Can you really Learn Online?
Looking through a Google search on learning to play the trumpet, I am alarmed at how many websites claim that you can learn to play the trumpet (or in fact any of the brass instruments) in just 11 easy steps, or those that claim to provide the top ten tips on learning to play a tuba.
I personally believe that for you to achieve this effectively you need to have had a few lessons face-to-face with a real live teacher. I have seen lots of videos and tutorials on the Internet and I know that there are lots of demonstration videos on YouTube.
I am going to offer a small word of advice on these, and talk about their true place.
This blog will assume that you have an instrument, that you are aware of how to produce a good sounding buzz and that you can make a clear, natural sound on the instrument that you play.
Free lessons – the hook
The lure of free beginner instrumental lessons is great as paying for a good quality teacher can be fairly expensive. The fact that you can do the lessons on your own, in your own home whenever you feel like it is a real bonus. The possibility of having a tutorial, or effectively the teacher, at your beck and call 24/7 is also extremely appealing as you can rewind, replay or re-read the information provided. These are all very good benefits to the online tutorials that are available.
However, the downsides that can be encountered could completely outweigh the benefits described above. Let’s deal with the benefits listed above and think about these in more detail.
In terms of instrumental lessons being on your own and in your own home, it is of course possible to have a private instrumental teacher to do this for you. There are hundreds of very good teachers that are currently able to offer instrumental lessons and it may be just a click or two away from you on the internet. There could also be a number of teachers on the registers at any of your local music shops.
What to be Aware of
Naturally, there are a few things to be aware of. Do make sure you get references for any of the teachers you are interested in having lessons with, and definitely shop around. The teachers that you will find may well have a variety of qualifications, and an array of letters attached to their surname. This can sometimes be good, and sometimes not. What truly matters is that you make a good connection with the teacher you choose. The letters you may well see could include:
- PhD / EdD – This is a doctorate level qualification and is considered to be the highest academic qualification. This qualification could be in anything, and will very likely be in something very specific!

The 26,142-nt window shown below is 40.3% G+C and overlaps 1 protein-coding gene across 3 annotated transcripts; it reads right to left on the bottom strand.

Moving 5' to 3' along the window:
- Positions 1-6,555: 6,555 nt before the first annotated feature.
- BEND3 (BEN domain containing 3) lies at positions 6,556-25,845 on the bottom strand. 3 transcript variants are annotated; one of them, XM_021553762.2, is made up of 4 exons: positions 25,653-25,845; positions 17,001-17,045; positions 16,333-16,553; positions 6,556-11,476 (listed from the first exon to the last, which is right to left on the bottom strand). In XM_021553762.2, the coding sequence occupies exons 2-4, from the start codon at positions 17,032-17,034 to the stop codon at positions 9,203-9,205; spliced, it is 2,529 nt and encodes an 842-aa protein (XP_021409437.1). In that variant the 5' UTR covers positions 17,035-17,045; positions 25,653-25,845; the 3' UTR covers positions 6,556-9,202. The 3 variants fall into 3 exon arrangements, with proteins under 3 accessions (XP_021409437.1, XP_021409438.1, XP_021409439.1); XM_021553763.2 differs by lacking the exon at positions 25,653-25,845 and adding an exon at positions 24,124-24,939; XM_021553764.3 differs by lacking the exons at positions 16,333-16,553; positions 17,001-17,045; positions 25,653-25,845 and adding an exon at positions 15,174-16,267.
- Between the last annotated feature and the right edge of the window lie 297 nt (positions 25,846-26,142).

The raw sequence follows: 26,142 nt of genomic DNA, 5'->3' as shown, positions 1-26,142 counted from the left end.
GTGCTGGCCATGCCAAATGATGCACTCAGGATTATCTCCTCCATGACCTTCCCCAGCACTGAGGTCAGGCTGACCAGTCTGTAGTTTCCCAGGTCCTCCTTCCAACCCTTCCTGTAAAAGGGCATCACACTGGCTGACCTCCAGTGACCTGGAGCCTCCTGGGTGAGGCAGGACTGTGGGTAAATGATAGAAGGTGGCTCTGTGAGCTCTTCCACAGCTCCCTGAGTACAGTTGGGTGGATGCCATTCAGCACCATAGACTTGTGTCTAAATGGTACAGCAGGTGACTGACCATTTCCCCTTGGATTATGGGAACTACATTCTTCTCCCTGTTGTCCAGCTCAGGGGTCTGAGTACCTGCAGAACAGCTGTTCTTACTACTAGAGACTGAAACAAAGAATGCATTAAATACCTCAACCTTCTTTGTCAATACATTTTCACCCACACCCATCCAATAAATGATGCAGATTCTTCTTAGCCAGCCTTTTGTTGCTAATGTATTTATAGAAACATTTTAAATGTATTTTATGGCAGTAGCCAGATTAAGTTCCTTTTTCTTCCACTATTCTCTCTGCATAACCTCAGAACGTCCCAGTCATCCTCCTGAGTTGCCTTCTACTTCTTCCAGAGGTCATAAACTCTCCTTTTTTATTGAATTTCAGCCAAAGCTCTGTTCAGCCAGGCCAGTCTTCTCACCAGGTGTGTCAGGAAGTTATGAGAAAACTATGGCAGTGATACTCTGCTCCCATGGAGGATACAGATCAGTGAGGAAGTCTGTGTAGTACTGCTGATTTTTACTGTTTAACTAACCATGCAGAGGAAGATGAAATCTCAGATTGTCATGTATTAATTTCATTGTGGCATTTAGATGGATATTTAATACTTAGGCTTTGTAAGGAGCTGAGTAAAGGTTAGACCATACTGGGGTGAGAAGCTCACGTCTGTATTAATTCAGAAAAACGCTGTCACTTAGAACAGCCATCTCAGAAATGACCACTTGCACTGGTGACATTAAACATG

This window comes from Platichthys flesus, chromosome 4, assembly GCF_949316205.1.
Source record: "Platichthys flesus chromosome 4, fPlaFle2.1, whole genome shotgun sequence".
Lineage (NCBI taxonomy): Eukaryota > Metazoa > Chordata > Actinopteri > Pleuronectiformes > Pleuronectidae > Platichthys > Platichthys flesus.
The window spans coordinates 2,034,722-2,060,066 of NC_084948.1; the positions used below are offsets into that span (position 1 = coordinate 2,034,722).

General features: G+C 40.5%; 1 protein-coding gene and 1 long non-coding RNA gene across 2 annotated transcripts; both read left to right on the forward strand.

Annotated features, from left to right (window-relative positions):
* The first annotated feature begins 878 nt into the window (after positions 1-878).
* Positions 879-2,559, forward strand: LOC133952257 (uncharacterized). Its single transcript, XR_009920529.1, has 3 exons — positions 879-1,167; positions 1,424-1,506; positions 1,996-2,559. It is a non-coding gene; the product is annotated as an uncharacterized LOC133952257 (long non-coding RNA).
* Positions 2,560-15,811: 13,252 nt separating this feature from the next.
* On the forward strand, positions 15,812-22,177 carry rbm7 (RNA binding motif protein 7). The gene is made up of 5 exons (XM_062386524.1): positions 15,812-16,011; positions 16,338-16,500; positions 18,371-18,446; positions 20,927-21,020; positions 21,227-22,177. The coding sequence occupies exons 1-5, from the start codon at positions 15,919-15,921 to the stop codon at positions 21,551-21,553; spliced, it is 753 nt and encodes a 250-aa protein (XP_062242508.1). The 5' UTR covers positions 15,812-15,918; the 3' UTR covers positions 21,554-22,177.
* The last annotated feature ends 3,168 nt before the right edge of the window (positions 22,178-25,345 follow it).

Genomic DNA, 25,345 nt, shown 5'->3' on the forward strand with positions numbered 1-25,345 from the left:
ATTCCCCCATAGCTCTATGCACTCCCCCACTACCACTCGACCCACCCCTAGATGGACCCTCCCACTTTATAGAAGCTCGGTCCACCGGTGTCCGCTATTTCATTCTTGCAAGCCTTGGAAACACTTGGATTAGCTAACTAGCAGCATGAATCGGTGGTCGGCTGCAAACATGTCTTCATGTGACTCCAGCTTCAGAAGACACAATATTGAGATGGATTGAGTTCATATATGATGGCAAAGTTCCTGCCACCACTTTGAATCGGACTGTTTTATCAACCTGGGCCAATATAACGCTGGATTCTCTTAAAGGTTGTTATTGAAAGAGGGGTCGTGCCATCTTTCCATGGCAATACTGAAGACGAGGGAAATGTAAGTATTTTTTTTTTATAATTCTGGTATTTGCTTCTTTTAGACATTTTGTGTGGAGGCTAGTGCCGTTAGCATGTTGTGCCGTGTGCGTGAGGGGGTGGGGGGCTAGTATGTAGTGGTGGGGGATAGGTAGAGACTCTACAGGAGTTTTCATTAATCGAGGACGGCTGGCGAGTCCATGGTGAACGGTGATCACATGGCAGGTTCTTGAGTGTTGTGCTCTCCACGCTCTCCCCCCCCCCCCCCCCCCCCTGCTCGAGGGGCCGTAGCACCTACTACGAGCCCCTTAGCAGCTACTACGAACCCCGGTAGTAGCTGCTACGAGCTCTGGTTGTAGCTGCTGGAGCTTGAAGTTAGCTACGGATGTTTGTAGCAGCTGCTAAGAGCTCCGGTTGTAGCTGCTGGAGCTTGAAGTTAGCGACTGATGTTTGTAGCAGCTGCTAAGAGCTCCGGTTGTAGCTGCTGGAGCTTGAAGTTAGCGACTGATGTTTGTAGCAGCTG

- MA / MPhil – This is a Master’s Degree and is a Post Graduate qualification in which there is the chance to specialize in a particular area or field and complete some original research on a chosen topic
- PGCE – This is a Post Graduate Certificate in Education, and is generally the accepted qualification for classroom teachers. There are a number of instrumental teachers who also have this qualification but have decided to work outside of the classroom environment. Many instrumental or peripatetic teachers may have an equivalent qualification which is known as a CTABRSM
- BA/BA(Hons)/BMus – There are a number of varieties of these, and they are all variations of an undergraduate degree. These are generally broader in terms of what is learned, with the option of researching into specific areas or fields.
- Information on diplomas from Trinity (including Associate, Licentiate and Fellowship) can be found on the Trinity College Website here. http://www.trinitycollege.co.uk/site/?id=230
- Information on diplomas from the Associated Board, Royal School of Music (ABRSM) (including the Diploma, Licentiate and Fellowship) can be found on the ABRSM Website here. http://gb.abrsm.org/en/our-exams/diplomas/
Some teachers may also charge additional fees if you wish them to travel to you, on the number of qualifications they have or the level at which you wish to study so make sure you check this out before committing to any lessons.
It is still possible to have notes or written information when you have a private visiting teacher. Insist on using a Practice Diary in which important technical information or explanations can be recorded, or record/video a particular technique or phrase as an example that you can refer to. This will provide the information for you whenever you need it and you will have had the opportunity to have someone check that you understand the concept or idea, and that the way in which you understand it will not cause you any physical damage!
Playing a brass instrument is a physical activity and requires the combination of many different muscles that can be easily damaged or bruised. Learning a technique or method of playing that is incorrect could lead to you having to stop playing because you have caused yourself damage. It could lead to you getting to a point which you will never be able to pass, without needing to go back and re-learn new habits – this can be a soul destroying and lengthy process.
A visiting teacher will be able to make sure that the correct technical things are in place and guide you when things are not quite as they should be. This will allow you to progress much more quickly and also make sure that bad habits are not allowed to creep in.
Should you go for lessons Online?
Online video tutorials can work, and for some people they are very useful, but please do be cautious.
This is very important as no two people are the same, teeth alignments are wildly different, and it may even be that you may well be suited (in a physical sense) to a different instrument.
Some instruments are more suited to this way of learning, and it can be very effective for guitar or piano. Remember that you cannot ask these videos or written tutorials what they mean exactly, or how it will really feel and look on you.